In times of disaster, journalism becomes more crucial than ever. Journalists are necessary to relay information about safety and investigate responsibility.
Recognizing this, the UN recently published a manual, Disaster Through a Different Lens, for journalists covering disasters. The guide is 189 pages long and focuses heavily on disaster prevention, as disaster risk reduction is a "national obligation and a good story".
The first half of the guide is informational and summarizes the scope of disaster prevention, but reads a bit like a high school textbook. It summarizes the Hyogo Framework for Action, a plan of preparedness for disasters that countries the world over have agreed to implement. However, much of the advice it dispenses is general and would be better served if given to a government official than a journalist, such as "plan for land use" and "organize drills". However, the information could prove useful when investigating government preparedness or failure in future disasters.
The second half addresses the media's role in disaster reporting. Jonathan Baker, who until 2010 was the deputy head of newsgathering for the BBC, includes a piece about the media's responsibility. He divides the reporting into phases, from the "primary", in which the main objective is to disseminate information to raise awareness and detail where to find shelter, water, and food.
The next step includes detailing why. What caused the disaster, and could it have been prevented? This step is an important one, but only if it receives follow up to ensure that new measures have been taken. The media is important as a pressure on complacent governments. These are roles are the most commonly accepted by reporters.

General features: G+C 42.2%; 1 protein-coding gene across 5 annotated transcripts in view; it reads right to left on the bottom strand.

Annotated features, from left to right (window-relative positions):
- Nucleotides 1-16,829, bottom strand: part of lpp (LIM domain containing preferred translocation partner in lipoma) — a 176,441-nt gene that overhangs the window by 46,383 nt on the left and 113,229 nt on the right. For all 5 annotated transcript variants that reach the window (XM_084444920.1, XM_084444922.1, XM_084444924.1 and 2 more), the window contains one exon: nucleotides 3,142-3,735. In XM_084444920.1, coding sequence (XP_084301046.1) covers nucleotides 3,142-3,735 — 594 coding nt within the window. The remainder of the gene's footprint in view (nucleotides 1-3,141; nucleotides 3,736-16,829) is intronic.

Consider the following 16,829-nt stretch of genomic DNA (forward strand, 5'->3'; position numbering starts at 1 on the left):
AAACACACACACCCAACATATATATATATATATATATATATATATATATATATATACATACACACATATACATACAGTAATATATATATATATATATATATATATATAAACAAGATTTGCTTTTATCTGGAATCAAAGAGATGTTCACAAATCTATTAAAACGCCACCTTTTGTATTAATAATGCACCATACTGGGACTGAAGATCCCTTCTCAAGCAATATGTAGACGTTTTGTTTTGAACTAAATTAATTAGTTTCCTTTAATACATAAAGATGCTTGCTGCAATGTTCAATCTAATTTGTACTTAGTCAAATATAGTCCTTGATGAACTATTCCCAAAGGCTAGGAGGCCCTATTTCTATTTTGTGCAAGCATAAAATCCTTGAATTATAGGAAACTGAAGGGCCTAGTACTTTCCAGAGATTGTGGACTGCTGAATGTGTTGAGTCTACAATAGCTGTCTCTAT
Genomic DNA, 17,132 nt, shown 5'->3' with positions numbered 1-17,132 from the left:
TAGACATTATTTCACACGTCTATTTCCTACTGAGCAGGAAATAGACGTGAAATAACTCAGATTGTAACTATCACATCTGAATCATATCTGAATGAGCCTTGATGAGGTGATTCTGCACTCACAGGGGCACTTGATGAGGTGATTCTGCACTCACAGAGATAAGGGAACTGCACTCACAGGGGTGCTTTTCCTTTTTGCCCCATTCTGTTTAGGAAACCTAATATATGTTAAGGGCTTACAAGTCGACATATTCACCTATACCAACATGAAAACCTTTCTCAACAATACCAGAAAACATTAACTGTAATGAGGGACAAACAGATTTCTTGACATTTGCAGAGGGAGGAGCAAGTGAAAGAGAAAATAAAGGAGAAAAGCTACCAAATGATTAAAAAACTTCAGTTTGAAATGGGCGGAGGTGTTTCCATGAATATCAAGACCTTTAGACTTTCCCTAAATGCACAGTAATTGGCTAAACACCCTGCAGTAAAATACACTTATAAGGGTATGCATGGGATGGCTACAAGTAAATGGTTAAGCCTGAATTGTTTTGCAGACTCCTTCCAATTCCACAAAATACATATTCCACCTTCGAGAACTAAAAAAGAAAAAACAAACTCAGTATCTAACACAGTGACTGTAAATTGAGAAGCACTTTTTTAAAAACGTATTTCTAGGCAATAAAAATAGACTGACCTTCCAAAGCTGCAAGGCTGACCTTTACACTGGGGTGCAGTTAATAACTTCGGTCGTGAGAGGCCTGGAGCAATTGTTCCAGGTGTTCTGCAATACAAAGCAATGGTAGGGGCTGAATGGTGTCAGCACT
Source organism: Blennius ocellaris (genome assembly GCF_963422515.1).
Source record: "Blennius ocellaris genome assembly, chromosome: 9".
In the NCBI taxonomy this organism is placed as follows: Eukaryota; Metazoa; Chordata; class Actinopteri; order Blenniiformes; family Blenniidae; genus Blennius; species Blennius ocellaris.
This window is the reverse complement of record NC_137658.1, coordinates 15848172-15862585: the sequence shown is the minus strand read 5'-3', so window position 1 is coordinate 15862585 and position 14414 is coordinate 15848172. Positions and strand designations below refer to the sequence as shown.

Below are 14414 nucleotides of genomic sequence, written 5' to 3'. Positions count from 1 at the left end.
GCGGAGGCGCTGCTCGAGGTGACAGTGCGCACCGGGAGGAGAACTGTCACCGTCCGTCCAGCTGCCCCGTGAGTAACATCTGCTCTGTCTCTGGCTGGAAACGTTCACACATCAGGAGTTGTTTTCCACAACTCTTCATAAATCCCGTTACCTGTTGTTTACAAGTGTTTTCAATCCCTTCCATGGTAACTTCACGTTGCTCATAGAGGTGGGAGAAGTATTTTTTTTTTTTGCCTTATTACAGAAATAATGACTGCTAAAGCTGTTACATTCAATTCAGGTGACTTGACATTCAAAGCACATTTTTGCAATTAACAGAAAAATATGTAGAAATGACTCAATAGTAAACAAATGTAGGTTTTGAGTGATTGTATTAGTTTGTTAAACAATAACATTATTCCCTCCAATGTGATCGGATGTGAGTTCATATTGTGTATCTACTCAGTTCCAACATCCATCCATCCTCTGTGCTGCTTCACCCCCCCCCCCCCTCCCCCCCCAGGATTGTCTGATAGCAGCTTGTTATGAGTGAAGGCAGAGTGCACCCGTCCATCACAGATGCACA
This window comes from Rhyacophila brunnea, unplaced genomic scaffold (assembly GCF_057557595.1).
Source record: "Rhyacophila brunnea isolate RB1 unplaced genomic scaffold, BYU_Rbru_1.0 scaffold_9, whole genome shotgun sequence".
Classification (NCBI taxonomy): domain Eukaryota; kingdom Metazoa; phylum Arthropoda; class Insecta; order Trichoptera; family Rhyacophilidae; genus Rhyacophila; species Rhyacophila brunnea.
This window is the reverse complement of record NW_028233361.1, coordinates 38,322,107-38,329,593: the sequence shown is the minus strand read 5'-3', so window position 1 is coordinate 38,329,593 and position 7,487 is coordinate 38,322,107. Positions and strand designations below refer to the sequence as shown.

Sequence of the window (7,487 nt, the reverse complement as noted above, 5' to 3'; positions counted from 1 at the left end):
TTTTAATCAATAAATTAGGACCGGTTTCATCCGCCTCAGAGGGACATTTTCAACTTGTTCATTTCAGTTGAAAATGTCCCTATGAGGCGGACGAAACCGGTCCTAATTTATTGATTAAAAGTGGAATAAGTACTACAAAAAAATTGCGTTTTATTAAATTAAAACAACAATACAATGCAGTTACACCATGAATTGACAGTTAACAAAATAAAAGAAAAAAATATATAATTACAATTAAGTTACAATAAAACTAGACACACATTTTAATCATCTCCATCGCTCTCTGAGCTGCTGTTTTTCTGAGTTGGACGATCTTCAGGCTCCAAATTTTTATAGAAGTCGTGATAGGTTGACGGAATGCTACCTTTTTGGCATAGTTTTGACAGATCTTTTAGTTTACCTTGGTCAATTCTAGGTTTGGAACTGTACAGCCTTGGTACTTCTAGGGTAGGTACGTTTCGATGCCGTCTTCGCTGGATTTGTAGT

The UN guide takes reporting a step further, explaining that Disaster Risk Reduction (DDR) should be a media priority. It likens the issue with smoking, the spread of HIV/AIDS, and preserving the environment, as the media had a significant sway in changing public opinions in these matters. The manual argues that disaster prevention could become the next buzz issue of the moment.
After the lengthy intro explaining the consequences of disasters, the guide finally addresses real steps editors and journalists can take to best cover a disaster. It includes some advice for editors, such as to have at least one "disaster" journalist on staff, and includes a checklist of questions for effective reporting. This section is surprisingly one of the shortest, but packs in a good platform for a thorough investigation. The last section of the manual includes examples of disaster reporting within the past decade as a basis for future disaster reporting.
The manual is heavily focused on risk prevention, and barely addresses the other role of journalism in trying times: to make sense of disaster. The Nepali Times published an article that stressed that disaster journalism "needs to go beyond the what, when, who, why, where and how of reporting". It is not just body counts and government responsibility, but also stories of human fortitude and compassion in the face of tragedy. These stories also construct the larger narrative of disaster aftermath, and are important to local and international communities alike. Perhaps the UN's disaster manual would do well to add one more chapter.
The manual is available online at http://www.preventionweb.net/files/20108_mediabook.pdf. For more information, see the UN-ISDR website: http://www.unisdr.org/we/inform/publications/20108.